Speaker 1: Yeah. Well, it was still evening really for me but everybody else had a coffee in their hand so I got a kick out of our group of people which really started out with Gerrit. Gerrit was the one who and did you know Gerrit before this? Have you ever met him?
Speaker 2: He was [smacking] me on Twitter during the Event Camp Twin Cities.
Speaker 1: Oh, was he?
Speaker 2: Yes.
Speaker 1: So he was in Amsterdam. That’s right.
Speaker 2: Yeah. He was making fun of me wearing shorts and being on camera from the silly pod.
Speaker 1: That’s great. So you guys had — you could actually see them so we could never see you guys at the Twin Cities one. We can only see the lady who kept showing her chest. I don’t know where she was from.
Speaker 2: Okay, I think I knew who that was but to protect the innocent we won’t mention names here.
Speaker 1: Yeah. No, it wasn’t her fault. She just kept coming up to the because people were walking into our pod to check it out because we were in the hotel and we had invited all the hotel stuff besides the other people to come to it and they kept coming in and so on the screen on I guess on our plasma that they had sent out. I don’t know. I don’t remember why was that? No, we were all in there I guess weren’t we?
Speaker 2: Yeah, to be honest the event was so small from where I was sitting. I could basically just make out the table and see that there were people there.
Speaker 1: Yeah.
Speaker 2: But that wasn’t approachable.
Speaker 1: But she kept coming up I guess she was doing something behind her webcam so she just basically had her chest in front of it the whole time so everybody was laughing and not laughing at her but laughing. She didn’t know it was happening but they were all — people were coming into the room and going out what is this camera here because she happened to always have her chest under and we would just say oh, that’s the most popular pod. But anyway, so I digressed. I apologized. This has gone off on a regular conversation that we may have Greg. So who else was in our – we had Derrick Stomp and Derrick is he also in Amsterdam?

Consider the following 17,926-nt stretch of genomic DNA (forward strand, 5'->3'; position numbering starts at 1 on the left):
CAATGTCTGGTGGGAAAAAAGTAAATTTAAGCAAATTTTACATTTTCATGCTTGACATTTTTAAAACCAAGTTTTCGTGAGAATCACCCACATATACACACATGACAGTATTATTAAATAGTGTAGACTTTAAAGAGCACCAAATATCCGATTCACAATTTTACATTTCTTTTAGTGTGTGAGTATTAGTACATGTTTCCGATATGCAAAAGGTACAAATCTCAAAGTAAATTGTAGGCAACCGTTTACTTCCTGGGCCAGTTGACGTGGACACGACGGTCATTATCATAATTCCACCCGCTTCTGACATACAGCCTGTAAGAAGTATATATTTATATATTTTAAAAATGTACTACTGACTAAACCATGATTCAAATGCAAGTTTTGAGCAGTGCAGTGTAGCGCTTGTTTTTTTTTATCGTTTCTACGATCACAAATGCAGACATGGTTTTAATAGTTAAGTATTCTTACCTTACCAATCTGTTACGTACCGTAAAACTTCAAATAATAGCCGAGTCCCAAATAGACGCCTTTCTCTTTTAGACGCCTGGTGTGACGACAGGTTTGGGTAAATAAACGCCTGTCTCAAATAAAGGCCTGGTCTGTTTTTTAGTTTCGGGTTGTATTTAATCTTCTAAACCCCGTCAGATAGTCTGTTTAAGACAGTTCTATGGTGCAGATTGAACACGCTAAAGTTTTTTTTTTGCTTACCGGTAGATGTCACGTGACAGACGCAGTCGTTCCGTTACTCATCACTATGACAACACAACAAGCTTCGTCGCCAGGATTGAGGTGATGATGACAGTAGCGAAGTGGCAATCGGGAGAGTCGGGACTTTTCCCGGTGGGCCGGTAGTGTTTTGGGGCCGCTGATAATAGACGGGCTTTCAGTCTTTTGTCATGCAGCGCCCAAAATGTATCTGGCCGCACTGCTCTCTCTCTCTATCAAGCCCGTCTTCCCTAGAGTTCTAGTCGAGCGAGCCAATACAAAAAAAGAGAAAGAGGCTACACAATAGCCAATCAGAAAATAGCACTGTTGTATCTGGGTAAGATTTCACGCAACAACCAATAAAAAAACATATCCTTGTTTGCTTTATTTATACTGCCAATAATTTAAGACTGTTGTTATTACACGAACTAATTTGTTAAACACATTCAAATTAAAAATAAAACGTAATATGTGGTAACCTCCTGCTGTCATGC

Speaker 2: I believe so.
Speaker 1: And then there was Babs.
Speaker 2: Yeah, Babs is also from the Amsterdam area.
Speaker 1: And then Melissa.
Speaker 2: Melissa who is based in London.
Speaker 1: She was in London, okay and then Tracy Brown. Tracy Brown from Philly. She was with us for a while. Cameron Toth was in there for a while and I’m sure I missed a bunch of it. I’m just talking about the time I was in there so.
Speaker 2: Yeah, [Kevin Bull] from the Seattle, Washington area came in once or twice the area. A lot of people were going in and out of our Google Hangout in the course of the afternoon.
Speaker 1: Yeah, and then you can only have like 10 people there at that time. Who — there was an office there too, right. Was that Melissa’s?
Speaker 2: That was Melissa’s group.
Speaker 1: So they had about 10 people, didn’t they? There seemed like there are a lot of people in that room.
Speaker 2: I would say maybe six to eight.
Speaker 1: Oh, okay.
Speaker 2: It might be a little bit higher maybe up to 12. It was nice because in the post scheme chat that we had on Twitter we discovered that the [0:06:57] [Inaudible] were actually been invited by Melissa’s company so it was by an invitational only pod.